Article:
Recent reports have revealed that many private schools are having difficulties remaining established in Rwanda since the increased enrolment of students in public schools. Over 30 private schools have shut down this year alone, forcing proprietors to petition the government to sponsor students in private schools at public rates, a prayer the government has refused. This development is unsurprising following the implementation of precise Education Policies in the country as far back as 2002.
Education has been at the fore front of Rwanda’s Development Policies after post-conflict issues. In 2002 the Ministry of Education implemented the ‘Catch Up’ Program for post-1994 orphans as well as vulnerable children and adolescents who had been deprived of proper education. In 2003, The Education Sector Policy took a wider approach and abolished the 300 RwF school fee replacing it with an equivalent capitation grant in-order to create accessible education to girl, boy, woman and man. This increased enrolment, reduced drop-out rates and paved the smooth entrance of the Nine Year Basic Education Programme (9YBEP) of 2009.
The 2009 9YBE was a major success considering the cost effective method adopted by the government. Secondary Schools were constructed using local labour and materials, supplemented by government purchases of non-local materials which resulted in a savings of an estimated USD49 million. Schools were constructed closer to communities to reduce transportation time and drop-out rates. The number of required subjects was reduced from 11 to 5, thus generating more instructional time. English was also substituted for Kinyarwanda as the medium for instruction from Primary 4 upwards. Other major components of the policy includes; Increased Teacher recruitment, training and deployment and encouragement of Teacher specialization.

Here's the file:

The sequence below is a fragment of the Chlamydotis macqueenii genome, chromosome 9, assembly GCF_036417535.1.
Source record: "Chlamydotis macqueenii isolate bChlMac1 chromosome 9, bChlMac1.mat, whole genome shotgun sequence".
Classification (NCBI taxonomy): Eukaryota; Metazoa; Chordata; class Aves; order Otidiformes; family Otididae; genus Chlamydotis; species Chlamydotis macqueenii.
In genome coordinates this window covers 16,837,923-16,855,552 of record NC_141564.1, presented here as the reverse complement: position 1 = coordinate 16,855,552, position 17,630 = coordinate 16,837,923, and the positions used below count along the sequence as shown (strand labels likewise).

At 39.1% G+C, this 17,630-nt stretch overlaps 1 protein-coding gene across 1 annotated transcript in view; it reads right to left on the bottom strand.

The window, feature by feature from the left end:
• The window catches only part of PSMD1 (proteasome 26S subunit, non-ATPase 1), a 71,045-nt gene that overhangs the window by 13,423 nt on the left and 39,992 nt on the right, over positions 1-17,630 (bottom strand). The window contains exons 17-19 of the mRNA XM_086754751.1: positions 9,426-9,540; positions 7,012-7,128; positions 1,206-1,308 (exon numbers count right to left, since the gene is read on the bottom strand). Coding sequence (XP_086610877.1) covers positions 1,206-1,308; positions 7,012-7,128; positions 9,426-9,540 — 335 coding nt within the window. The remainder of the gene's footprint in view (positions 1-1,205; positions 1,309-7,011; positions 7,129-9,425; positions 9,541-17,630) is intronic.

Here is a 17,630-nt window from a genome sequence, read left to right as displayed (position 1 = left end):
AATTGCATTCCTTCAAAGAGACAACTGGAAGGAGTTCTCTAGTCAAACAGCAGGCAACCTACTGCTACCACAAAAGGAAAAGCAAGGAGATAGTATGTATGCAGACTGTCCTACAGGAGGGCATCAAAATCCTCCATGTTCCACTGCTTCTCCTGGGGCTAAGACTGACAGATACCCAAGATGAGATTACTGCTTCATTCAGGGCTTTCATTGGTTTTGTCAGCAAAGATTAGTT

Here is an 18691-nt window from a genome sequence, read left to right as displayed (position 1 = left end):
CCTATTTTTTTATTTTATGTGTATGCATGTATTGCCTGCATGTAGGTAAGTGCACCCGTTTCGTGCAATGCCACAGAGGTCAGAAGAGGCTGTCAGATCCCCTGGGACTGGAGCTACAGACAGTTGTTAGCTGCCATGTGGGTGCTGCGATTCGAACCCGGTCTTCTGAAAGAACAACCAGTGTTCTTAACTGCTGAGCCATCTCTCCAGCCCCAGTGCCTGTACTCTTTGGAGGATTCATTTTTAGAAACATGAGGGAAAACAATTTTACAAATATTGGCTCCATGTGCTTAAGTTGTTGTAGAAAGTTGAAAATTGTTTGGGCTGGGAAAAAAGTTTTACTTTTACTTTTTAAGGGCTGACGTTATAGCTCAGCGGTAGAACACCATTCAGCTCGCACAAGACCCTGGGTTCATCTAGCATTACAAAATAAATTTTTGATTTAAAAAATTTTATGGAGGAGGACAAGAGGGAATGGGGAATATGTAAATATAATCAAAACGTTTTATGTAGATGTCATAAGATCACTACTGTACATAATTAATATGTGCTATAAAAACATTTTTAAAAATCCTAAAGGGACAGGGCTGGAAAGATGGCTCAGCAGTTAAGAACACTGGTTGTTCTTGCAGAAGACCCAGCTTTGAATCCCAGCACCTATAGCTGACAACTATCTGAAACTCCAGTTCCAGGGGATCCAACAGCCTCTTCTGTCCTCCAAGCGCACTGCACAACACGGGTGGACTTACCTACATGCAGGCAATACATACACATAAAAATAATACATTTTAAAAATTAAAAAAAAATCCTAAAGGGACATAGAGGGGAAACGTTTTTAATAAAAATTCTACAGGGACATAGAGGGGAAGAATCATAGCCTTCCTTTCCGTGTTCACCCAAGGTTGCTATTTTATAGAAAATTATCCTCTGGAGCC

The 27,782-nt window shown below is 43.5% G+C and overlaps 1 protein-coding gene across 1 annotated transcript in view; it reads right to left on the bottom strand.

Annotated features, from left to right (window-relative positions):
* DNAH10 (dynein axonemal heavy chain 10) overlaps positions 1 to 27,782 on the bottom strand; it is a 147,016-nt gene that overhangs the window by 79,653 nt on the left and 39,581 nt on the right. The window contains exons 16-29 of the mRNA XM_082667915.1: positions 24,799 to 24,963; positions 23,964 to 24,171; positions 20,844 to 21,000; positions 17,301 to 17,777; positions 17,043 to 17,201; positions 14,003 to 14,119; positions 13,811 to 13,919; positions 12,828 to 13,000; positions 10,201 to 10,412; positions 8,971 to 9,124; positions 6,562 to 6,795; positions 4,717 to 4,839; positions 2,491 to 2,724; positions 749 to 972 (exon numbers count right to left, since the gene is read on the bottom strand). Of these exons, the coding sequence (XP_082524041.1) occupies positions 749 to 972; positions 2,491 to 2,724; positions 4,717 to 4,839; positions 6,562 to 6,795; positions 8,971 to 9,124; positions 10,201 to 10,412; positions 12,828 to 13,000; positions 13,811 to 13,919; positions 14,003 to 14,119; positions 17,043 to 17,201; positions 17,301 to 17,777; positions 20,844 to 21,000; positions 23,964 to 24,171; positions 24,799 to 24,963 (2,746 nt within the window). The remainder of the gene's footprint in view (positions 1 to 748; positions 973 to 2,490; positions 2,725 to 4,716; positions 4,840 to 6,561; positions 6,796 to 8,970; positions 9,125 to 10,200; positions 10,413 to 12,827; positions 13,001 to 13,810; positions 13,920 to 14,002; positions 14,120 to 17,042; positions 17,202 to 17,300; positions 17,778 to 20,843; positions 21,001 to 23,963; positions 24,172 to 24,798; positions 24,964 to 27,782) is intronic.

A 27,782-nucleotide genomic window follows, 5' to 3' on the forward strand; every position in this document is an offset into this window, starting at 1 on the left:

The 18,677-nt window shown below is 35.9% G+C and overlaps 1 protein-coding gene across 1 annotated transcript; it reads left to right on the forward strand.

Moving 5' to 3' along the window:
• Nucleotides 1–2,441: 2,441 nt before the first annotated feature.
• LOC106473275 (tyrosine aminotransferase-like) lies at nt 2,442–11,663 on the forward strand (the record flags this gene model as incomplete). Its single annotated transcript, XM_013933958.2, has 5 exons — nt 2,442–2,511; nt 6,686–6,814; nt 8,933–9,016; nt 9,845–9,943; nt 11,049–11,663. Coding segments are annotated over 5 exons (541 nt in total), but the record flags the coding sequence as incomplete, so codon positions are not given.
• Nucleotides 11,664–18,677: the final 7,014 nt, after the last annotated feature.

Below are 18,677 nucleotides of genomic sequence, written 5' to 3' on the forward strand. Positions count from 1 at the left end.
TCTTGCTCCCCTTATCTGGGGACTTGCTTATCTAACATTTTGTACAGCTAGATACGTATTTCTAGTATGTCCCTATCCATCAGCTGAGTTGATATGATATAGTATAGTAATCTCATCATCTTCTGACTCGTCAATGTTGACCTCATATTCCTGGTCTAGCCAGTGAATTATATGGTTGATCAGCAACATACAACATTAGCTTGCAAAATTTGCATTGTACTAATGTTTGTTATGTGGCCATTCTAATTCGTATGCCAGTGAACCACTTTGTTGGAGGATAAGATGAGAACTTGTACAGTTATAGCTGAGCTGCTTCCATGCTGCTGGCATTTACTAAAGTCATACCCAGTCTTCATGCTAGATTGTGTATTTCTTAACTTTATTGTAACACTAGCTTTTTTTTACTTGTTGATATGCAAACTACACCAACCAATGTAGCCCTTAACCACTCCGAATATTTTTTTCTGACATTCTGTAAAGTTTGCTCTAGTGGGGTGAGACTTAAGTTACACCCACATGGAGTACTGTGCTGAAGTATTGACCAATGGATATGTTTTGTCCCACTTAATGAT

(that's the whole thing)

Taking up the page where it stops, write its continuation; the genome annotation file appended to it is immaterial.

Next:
In 2009, the Twelve Year Basic Education program (12YBE) was introduced to grow post-secondary education. According to the 2015 review by the Ministry of Education, Rwanda, the Education Sector Strategic Plan 2013/14-2017/18 expects to achieve the following through 12YBE:
(a) Expanding access to upper secondary (general academic, teacher training and demand-driven Technical and Vocational Education and Training (TVET) ) based on equitable access to fee-free and compulsory primary and lower secondary education.
(b) Increased equitable access for students with special education needs at all levels.
(c) Improved quality and learning outcomes across secondary levels.
(d) Qualified, skilled and motivated secondary teachers and TVET instructors.
(e) TVET competency-based curriculum linked to labour market requirements.
(f) Public-Private Partnerships to expand secondary and post-secondary education.
(g) Strengthened performance in science, technology and innovation at all levels.
(h) Improved administrative and management support (policy, information, finance, human resources, etc.) for 12YBE
These Education Policies and the dedication shown by the Rwandan government in implementing them are the major reasons for the rise of public schooling in Rwanda. It is a strategy worth considering by all other African countries hoping to alleviate poverty and sustain development.